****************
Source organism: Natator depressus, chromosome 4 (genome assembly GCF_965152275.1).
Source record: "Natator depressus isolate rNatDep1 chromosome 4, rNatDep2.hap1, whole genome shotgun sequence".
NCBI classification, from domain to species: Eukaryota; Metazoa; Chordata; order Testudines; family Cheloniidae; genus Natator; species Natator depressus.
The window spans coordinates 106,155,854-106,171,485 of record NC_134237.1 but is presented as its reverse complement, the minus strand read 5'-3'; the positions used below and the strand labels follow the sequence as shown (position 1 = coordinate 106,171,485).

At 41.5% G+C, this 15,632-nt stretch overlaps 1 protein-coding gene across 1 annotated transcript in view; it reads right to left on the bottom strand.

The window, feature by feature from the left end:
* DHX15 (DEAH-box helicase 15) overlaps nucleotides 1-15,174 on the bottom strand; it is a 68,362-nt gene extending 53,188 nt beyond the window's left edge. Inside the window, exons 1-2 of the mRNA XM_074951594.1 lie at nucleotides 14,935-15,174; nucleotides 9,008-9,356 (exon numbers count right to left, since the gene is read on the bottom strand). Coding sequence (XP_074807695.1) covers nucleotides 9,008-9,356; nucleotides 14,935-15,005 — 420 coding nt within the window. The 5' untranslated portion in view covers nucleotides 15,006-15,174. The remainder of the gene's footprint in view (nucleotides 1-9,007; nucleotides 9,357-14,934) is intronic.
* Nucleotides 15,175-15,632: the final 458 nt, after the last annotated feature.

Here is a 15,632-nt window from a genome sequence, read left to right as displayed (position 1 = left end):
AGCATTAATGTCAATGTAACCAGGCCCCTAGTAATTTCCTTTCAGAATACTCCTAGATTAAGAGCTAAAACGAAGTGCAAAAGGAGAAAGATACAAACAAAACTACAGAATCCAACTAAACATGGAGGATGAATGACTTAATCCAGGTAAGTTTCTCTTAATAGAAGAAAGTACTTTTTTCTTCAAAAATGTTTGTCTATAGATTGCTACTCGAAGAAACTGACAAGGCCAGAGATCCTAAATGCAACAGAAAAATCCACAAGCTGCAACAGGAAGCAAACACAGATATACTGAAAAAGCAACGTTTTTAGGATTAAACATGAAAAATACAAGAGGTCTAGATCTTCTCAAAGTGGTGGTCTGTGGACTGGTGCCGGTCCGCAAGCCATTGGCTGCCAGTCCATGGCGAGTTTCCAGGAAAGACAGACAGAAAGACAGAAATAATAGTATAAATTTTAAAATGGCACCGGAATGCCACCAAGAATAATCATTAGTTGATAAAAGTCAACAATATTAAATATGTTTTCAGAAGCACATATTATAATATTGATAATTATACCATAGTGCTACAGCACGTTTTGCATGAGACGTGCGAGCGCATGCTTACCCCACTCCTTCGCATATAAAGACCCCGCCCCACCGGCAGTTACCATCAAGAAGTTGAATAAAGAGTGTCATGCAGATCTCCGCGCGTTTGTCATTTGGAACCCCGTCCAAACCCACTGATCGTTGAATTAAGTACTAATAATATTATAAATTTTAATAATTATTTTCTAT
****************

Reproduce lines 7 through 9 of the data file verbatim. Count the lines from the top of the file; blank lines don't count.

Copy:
* DHX15 (DEAH-box helicase 15) overlaps nucleotides 1-15,174 on the bottom strand; it is a 68,362-nt gene extending 53,188 nt beyond the window's left edge. Inside the window, exons 1-2 of the mRNA XM_074951594.1 lie at nucleotides 14,935-15,174; nucleotides 9,008-9,356 (exon numbers count right to left, since the gene is read on the bottom strand). Coding sequence (XP_074807695.1) covers nucleotides 9,008-9,356; nucleotides 14,935-15,005 — 420 coding nt within the window. The 5' untranslated portion in view covers nucleotides 15,006-15,174. The remainder of the gene's footprint in view (nucleotides 1-9,007; nucleotides 9,357-14,934) is intronic.
* Nucleotides 15,175-15,632: the final 458 nt, after the last annotated feature.

Here is a 15,632-nt window from a genome sequence, read left to right as displayed (position 1 = left end):